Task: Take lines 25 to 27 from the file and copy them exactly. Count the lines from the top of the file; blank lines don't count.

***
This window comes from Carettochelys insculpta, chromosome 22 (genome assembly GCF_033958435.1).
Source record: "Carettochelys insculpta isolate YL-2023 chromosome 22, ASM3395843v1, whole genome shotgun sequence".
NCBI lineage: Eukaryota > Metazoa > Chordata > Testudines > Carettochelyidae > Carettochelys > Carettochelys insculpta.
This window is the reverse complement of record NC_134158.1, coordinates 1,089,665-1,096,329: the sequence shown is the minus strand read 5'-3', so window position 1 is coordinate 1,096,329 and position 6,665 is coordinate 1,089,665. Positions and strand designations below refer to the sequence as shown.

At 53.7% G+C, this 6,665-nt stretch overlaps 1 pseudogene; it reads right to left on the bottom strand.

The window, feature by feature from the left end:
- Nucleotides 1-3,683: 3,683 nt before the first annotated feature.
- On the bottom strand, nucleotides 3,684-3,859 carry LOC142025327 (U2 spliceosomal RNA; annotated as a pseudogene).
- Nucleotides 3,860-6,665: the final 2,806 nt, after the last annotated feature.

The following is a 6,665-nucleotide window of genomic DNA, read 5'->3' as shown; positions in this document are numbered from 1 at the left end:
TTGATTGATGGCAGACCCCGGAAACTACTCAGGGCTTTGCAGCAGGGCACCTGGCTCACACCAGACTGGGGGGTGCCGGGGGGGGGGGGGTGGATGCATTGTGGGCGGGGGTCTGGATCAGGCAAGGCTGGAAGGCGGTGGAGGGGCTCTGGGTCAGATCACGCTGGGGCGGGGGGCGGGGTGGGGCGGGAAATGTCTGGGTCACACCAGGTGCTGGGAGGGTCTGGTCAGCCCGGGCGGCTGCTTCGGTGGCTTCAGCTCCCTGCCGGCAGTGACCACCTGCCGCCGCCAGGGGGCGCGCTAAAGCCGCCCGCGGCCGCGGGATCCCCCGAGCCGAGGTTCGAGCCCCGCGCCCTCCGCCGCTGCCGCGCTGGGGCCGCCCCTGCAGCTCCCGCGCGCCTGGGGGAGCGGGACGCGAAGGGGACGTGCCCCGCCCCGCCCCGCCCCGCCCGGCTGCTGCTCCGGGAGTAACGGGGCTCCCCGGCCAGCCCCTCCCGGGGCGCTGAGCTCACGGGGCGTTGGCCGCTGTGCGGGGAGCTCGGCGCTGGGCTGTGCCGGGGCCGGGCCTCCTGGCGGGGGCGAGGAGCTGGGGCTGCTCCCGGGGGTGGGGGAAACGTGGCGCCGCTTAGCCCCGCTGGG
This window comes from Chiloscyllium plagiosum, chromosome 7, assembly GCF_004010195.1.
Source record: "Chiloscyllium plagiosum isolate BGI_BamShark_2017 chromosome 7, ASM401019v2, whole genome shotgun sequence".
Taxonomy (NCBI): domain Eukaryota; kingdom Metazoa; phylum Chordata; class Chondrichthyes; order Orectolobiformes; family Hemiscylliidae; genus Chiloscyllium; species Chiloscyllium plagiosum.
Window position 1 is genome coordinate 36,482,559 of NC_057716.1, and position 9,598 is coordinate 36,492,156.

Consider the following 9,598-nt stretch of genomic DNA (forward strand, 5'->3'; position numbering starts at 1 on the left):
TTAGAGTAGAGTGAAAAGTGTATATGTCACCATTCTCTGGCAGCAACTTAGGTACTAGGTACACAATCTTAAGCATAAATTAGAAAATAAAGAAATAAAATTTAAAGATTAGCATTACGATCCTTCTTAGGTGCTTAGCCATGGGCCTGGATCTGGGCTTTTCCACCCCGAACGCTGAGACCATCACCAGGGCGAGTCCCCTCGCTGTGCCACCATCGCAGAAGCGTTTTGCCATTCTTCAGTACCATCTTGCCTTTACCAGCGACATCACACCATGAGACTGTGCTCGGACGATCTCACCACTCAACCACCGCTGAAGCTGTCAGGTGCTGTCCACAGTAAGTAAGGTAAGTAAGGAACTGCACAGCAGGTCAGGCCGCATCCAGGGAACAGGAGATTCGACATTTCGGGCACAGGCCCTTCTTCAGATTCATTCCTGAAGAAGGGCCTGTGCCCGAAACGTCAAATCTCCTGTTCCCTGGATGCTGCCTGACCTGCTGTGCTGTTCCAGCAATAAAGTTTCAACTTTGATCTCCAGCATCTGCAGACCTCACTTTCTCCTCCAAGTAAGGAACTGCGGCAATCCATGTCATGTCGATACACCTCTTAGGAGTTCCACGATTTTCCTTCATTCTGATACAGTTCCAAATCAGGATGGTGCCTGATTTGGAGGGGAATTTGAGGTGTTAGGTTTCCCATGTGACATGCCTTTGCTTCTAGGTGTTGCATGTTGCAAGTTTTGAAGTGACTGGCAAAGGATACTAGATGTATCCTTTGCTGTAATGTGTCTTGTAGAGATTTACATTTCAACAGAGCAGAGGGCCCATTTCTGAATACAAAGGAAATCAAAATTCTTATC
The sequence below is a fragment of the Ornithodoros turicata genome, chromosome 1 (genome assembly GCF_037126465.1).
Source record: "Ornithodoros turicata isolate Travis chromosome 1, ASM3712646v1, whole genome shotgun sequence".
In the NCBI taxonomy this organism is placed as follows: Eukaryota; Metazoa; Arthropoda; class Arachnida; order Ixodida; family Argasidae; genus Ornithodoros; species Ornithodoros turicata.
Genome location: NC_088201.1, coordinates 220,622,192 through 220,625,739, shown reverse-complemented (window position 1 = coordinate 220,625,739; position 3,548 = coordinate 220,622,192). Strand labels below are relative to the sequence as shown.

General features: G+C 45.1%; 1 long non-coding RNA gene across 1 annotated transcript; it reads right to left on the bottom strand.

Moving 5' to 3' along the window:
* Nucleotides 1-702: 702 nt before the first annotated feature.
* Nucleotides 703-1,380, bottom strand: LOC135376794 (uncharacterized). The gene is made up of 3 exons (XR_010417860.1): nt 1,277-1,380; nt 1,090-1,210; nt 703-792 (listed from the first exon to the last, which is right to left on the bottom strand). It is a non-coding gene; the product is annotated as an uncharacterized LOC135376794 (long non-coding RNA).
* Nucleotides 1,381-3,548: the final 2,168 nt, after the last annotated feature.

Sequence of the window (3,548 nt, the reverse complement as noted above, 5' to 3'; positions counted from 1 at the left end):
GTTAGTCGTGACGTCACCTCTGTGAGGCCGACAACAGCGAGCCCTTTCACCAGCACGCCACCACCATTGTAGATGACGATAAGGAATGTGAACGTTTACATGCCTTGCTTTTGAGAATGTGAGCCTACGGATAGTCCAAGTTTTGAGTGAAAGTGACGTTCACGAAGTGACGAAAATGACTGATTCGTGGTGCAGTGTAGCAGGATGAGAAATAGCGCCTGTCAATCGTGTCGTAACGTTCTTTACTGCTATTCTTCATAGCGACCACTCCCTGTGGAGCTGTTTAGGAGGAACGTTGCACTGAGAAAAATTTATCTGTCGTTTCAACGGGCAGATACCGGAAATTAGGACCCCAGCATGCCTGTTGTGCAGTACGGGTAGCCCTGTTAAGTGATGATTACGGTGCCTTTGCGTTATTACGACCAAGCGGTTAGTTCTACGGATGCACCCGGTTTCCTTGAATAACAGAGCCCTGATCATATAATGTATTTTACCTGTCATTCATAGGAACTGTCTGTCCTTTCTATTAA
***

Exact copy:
* Nucleotides 703-1,380, bottom strand: LOC135376794 (uncharacterized). The gene is made up of 3 exons (XR_010417860.1): nt 1,277-1,380; nt 1,090-1,210; nt 703-792 (listed from the first exon to the last, which is right to left on the bottom strand). It is a non-coding gene; the product is annotated as an uncharacterized LOC135376794 (long non-coding RNA).
* Nucleotides 1,381-3,548: the final 2,168 nt, after the last annotated feature.

Sequence of the window (3,548 nt, the reverse complement as noted above, 5' to 3'; positions counted from 1 at the left end):